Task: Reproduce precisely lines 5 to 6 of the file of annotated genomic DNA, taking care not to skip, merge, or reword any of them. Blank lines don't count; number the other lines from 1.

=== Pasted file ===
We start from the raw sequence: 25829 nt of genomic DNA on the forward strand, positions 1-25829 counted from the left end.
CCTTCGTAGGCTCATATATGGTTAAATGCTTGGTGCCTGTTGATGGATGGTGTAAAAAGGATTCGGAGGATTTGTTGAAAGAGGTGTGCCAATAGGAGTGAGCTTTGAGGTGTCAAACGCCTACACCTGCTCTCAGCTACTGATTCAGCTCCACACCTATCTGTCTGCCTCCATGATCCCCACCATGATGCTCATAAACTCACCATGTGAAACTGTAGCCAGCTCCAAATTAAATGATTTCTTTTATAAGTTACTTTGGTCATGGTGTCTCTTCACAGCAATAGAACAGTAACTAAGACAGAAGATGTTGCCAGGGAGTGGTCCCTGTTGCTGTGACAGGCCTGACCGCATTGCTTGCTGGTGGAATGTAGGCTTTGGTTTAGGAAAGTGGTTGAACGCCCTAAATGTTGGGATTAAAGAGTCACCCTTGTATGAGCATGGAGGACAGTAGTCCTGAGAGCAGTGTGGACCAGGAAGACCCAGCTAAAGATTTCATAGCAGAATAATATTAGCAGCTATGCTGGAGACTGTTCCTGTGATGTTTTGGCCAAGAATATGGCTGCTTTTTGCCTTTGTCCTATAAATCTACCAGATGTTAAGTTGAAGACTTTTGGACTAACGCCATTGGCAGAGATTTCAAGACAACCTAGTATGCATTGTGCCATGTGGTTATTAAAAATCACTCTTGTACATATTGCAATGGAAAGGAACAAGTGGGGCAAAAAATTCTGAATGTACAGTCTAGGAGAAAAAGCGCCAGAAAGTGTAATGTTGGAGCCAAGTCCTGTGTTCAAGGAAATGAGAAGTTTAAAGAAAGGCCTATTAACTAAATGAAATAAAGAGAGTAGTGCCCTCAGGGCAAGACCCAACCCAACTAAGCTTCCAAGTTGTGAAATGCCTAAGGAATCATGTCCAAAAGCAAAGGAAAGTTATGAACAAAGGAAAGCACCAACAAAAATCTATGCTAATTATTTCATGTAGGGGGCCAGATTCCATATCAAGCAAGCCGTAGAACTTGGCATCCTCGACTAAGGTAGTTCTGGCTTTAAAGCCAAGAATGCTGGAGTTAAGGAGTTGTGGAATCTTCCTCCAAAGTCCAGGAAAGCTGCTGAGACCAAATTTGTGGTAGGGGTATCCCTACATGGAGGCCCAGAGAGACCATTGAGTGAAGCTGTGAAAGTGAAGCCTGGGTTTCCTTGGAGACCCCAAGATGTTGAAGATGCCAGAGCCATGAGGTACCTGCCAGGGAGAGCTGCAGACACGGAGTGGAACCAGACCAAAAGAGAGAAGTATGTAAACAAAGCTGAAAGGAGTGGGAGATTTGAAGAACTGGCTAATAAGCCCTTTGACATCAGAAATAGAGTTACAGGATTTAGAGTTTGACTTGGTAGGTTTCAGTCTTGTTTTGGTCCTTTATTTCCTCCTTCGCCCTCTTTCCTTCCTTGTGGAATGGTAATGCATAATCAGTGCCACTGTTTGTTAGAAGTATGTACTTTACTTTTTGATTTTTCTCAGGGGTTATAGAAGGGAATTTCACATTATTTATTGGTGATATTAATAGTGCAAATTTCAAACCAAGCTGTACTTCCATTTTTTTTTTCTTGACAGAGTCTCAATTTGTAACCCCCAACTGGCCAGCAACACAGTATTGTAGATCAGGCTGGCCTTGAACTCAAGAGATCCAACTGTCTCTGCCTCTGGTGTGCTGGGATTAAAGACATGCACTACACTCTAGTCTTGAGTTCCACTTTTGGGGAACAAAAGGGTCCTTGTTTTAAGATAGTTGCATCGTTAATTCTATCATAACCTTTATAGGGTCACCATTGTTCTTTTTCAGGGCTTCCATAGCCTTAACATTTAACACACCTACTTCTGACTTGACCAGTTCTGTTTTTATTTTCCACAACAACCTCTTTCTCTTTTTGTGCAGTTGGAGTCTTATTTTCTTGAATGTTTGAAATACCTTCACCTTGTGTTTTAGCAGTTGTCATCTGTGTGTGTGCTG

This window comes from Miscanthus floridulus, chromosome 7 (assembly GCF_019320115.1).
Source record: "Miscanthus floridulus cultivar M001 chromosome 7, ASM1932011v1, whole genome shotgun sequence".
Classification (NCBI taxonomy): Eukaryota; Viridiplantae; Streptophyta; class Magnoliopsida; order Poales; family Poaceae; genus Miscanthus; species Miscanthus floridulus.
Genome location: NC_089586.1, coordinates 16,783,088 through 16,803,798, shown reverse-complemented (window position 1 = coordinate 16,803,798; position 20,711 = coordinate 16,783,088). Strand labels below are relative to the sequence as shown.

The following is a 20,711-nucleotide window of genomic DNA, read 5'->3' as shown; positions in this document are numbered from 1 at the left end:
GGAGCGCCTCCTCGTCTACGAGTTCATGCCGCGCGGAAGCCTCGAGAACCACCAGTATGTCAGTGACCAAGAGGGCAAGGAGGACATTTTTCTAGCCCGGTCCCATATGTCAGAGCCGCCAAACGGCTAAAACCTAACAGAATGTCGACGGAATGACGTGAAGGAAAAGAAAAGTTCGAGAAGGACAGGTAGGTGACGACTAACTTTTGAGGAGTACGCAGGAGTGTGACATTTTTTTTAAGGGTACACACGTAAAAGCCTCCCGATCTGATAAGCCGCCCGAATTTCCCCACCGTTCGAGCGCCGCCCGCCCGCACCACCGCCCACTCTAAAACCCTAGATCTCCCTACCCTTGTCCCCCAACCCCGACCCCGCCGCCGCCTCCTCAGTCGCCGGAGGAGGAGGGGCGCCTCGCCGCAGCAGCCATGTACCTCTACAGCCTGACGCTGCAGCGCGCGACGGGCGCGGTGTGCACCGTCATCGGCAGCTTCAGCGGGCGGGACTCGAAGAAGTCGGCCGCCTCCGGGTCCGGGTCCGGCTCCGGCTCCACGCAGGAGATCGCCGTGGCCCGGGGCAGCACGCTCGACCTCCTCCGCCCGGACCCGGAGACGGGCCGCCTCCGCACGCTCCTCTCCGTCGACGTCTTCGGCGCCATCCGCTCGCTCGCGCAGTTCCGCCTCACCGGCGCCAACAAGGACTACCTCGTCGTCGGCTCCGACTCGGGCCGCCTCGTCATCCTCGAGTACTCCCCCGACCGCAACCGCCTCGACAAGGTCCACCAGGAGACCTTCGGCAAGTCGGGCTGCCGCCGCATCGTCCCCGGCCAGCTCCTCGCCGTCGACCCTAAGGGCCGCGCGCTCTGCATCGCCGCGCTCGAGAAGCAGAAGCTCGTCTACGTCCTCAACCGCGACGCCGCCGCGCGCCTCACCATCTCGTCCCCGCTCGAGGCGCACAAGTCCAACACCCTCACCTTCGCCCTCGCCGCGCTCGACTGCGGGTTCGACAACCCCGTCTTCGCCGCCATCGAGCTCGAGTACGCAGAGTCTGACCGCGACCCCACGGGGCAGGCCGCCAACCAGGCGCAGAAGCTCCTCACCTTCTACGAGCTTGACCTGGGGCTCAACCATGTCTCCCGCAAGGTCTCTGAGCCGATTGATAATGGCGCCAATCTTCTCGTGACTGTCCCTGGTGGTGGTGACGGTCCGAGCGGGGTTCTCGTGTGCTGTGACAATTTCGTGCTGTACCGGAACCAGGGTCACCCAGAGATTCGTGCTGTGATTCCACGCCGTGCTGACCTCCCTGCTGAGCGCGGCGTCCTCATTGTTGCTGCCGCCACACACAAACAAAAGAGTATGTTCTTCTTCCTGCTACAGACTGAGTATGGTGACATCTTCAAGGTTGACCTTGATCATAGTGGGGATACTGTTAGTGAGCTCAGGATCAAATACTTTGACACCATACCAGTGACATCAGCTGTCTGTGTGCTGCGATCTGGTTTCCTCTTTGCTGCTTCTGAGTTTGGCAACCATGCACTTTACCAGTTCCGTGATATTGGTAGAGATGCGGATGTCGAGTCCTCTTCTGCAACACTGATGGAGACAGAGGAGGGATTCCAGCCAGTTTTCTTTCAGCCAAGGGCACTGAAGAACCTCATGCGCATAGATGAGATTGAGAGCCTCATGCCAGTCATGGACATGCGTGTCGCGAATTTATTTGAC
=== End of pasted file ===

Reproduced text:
Classification (NCBI taxonomy): Eukaryota; Viridiplantae; Streptophyta; class Magnoliopsida; order Poales; family Poaceae; genus Miscanthus; species Miscanthus floridulus.
Genome location: NC_089586.1, coordinates 16,783,088 through 16,803,798, shown reverse-complemented (window position 1 = coordinate 16,803,798; position 20,711 = coordinate 16,783,088). Strand labels below are relative to the sequence as shown.